On the eve of observances marking the 20th anniversary of the takeover of the U.S. Embassy in Tehran, Iran's supreme leader today condemned as traitors the growing number of Iranians who advocate improved ties with the United States.
The strong attack from Ayatollah Ali Khamenei, an appointed cleric who is the ultimate power in Iran, underlined the tense rivalry between the purist revolutionary establishment he represents and Iranians who believe the time has come to liberalize, institute the rule of law and come to terms with the "Great Satan."
Speaking to a group of conservative students gathered at his residence, Khamenei said that those who seek better relations with the United States are either "traitors" or "simpletons" who forget how U.S. military and political support sustained Shah Mohammad Reza Pahlavi for years until he was toppled by the Islamic revolution in 1979.
Khamenei derided them as "abject and vile mercenary pen holders, who think that relations between America and a country like Iran can be normalized."
"Struggling against arrogance is part of the essence of our revolution, and today the manifestation of arrogance is the American government," he said. "If our nation stops its struggle against arrogance, it means it will accept meddling by foreigners and it will accept being debased."
Khamenei spoke as conservative organizations urged Iranians to turn out in force Thursday to commemorate the embassy takeover--Struggle Against World Arrogance Day, it is called here. The observance is seen by conservatives as an important way to counter the impression that the revolutionary cause has slipped in popular appeal, particularly as jockeying begins for a crucial round of parliamentary elections in February.
Some of those pushing for reforms, including the idea of U.S.-Iranian ties, are the very student revolutionaries who seized the U.S. Embassy here two decades ago, but who over the last 20 years have grown middle-aged and increasingly moderate.
President Mohammed Khatemi, a reform-minded leader elected overwhelmingly in May 1997, also has called for better relations between Iran and the West, along with other liberalizing steps. But his program has provoked a conservative backlash that has included the stifling of liberal newspapers and a newly vigorous campaign of arrests and prosecutions.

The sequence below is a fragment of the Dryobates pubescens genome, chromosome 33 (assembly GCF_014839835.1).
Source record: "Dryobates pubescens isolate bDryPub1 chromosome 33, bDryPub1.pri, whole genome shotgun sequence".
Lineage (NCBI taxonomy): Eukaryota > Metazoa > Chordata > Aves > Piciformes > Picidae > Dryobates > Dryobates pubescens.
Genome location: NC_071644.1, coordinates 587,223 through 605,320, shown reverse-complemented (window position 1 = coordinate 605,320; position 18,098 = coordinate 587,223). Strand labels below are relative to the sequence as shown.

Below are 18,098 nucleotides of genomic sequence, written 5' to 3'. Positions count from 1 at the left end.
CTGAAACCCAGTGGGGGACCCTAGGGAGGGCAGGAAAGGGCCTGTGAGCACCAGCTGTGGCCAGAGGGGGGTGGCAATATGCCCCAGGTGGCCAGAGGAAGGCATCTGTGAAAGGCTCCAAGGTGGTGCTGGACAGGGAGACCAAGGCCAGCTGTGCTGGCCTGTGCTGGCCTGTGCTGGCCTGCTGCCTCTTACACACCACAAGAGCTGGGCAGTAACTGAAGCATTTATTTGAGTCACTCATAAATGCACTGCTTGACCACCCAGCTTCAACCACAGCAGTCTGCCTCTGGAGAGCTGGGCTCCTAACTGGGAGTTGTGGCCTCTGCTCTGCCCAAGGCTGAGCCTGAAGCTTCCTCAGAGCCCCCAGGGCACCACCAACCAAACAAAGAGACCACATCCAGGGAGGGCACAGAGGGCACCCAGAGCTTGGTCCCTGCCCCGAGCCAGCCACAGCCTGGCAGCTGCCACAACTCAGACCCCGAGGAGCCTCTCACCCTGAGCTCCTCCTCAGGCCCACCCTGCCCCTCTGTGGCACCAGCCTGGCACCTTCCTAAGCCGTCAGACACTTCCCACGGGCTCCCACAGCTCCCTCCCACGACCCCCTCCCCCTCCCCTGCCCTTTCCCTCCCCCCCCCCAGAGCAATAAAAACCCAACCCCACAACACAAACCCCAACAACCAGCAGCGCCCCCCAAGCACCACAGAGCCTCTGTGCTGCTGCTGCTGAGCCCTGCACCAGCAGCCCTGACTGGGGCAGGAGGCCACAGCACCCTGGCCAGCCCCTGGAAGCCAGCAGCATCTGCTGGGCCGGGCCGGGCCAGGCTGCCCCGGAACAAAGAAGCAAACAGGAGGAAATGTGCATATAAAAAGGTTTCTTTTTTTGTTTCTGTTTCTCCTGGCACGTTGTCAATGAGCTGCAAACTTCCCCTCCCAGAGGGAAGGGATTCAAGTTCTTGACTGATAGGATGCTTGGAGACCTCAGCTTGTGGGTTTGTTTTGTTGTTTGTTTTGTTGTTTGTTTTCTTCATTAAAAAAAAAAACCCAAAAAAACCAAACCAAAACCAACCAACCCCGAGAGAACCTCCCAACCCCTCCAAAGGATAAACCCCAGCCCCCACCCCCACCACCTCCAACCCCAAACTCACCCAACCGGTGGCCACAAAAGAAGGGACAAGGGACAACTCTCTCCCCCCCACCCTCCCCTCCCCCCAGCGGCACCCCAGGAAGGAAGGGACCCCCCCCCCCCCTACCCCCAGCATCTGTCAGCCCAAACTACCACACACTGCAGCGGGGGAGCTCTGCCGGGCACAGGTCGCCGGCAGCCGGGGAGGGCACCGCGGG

Just today, for example, three students who published what they said was intended as a political parody in an obscure campus paper were sentenced to as long as three years in prison for what were deemed to be insults against the beliefs of Iran's Shiite Muslim majority. A fourth was acquitted.
Orchestrated by an ad hoc group of students loyal to the ideas of Ayatollah Ruhollah Khomeini, the late revolutionary icon, the 444-day embassy seizure was a seminal event that cemented Khomeini's authority and cast the United States as the country's nemesis, a role that Khamenei insisted Washington is still playing.
But even as he spoke, some of those involved in the hostage-taking held a quiet rally at Tehran University, saying it is time Iran stops burning flags and starts thinking about how to improve relations wherever possible.
"The occupiers of the embassy, they were representatives of the nation and the nation supported them," said Hashem Sayed Aghadjori, one of the hostage-takers and currently a history professor at Tehran University. But today, he added, "there is a group in Iran that believes the unity of people is only possible when we have an enemy outside of Iran. . . . We should have relations with America based on respect."
Standing in front of the university mosque, an autumn chill in the air and the trees fringed with brown, the rallying students showed that the country's reform movement has remained active despite a police crackdown last summer against student activists on the same campus. The police action triggered several days of rioting, which ended when Khamenei and Khatemi jointly called for calm and engineered a massive demonstration in support of the government.
CAPTION: Supporters of reformist Iranian President Mohammed Khatemi, whose portrait is held by the woman at right, demonstrate at Tehran University during a rally marking the 20th anniversary of the takeover of the U.S. Embassy.